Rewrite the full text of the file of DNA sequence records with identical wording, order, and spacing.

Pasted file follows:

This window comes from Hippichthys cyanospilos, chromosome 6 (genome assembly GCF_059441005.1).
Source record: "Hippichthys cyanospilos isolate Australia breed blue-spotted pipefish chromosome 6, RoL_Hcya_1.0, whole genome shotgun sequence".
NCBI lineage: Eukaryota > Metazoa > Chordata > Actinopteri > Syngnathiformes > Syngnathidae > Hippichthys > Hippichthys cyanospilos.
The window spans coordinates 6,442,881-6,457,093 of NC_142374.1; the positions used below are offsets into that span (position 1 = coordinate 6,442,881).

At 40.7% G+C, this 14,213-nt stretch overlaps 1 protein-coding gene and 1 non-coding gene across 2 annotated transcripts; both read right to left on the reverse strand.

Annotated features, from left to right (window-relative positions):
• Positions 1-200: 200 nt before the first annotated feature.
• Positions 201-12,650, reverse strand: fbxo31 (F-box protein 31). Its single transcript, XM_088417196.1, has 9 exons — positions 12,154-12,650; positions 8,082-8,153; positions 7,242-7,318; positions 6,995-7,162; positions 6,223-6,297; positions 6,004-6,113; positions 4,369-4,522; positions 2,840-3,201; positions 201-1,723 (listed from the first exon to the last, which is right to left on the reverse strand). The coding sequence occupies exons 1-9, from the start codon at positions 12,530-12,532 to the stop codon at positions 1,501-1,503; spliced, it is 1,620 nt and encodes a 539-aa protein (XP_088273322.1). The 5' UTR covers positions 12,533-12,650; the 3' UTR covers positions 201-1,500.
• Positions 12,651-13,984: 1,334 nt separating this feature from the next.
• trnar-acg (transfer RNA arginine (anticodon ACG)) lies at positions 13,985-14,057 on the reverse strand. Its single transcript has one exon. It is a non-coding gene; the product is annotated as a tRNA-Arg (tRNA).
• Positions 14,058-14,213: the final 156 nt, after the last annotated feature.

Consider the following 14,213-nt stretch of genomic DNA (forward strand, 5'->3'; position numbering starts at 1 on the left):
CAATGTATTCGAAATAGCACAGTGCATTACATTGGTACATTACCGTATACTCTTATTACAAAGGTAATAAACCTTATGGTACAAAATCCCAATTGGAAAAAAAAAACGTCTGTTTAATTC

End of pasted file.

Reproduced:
This window comes from Hippichthys cyanospilos, chromosome 6 (genome assembly GCF_059441005.1).
Source record: "Hippichthys cyanospilos isolate Australia breed blue-spotted pipefish chromosome 6, RoL_Hcya_1.0, whole genome shotgun sequence".
NCBI lineage: Eukaryota > Metazoa > Chordata > Actinopteri > Syngnathiformes > Syngnathidae > Hippichthys > Hippichthys cyanospilos.
The window spans coordinates 6,442,881-6,457,093 of NC_142374.1; the positions used below are offsets into that span (position 1 = coordinate 6,442,881).

At 40.7% G+C, this 14,213-nt stretch overlaps 1 protein-coding gene and 1 non-coding gene across 2 annotated transcripts; both read right to left on the reverse strand.

Annotated features, from left to right (window-relative positions):
• Positions 1-200: 200 nt before the first annotated feature.
• Positions 201-12,650, reverse strand: fbxo31 (F-box protein 31). Its single transcript, XM_088417196.1, has 9 exons — positions 12,154-12,650; positions 8,082-8,153; positions 7,242-7,318; positions 6,995-7,162; positions 6,223-6,297; positions 6,004-6,113; positions 4,369-4,522; positions 2,840-3,201; positions 201-1,723 (listed from the first exon to the last, which is right to left on the reverse strand). The coding sequence occupies exons 1-9, from the start codon at positions 12,530-12,532 to the stop codon at positions 1,501-1,503; spliced, it is 1,620 nt and encodes a 539-aa protein (XP_088273322.1). The 5' UTR covers positions 12,533-12,650; the 3' UTR covers positions 201-1,500.
• Positions 12,651-13,984: 1,334 nt separating this feature from the next.
• trnar-acg (transfer RNA arginine (anticodon ACG)) lies at positions 13,985-14,057 on the reverse strand. Its single transcript has one exon. It is a non-coding gene; the product is annotated as a tRNA-Arg (tRNA).
• Positions 14,058-14,213: the final 156 nt, after the last annotated feature.

Consider the following 14,213-nt stretch of genomic DNA (forward strand, 5'->3'; position numbering starts at 1 on the left):
CAATGTATTCGAAATAGCACAGTGCATTACATTGGTACATTACCGTATACTCTTATTACAAAGGTAATAAACCTTATGGTACAAAATCCCAATTGGAAAAAAAAAACGTCTGTTTAATTC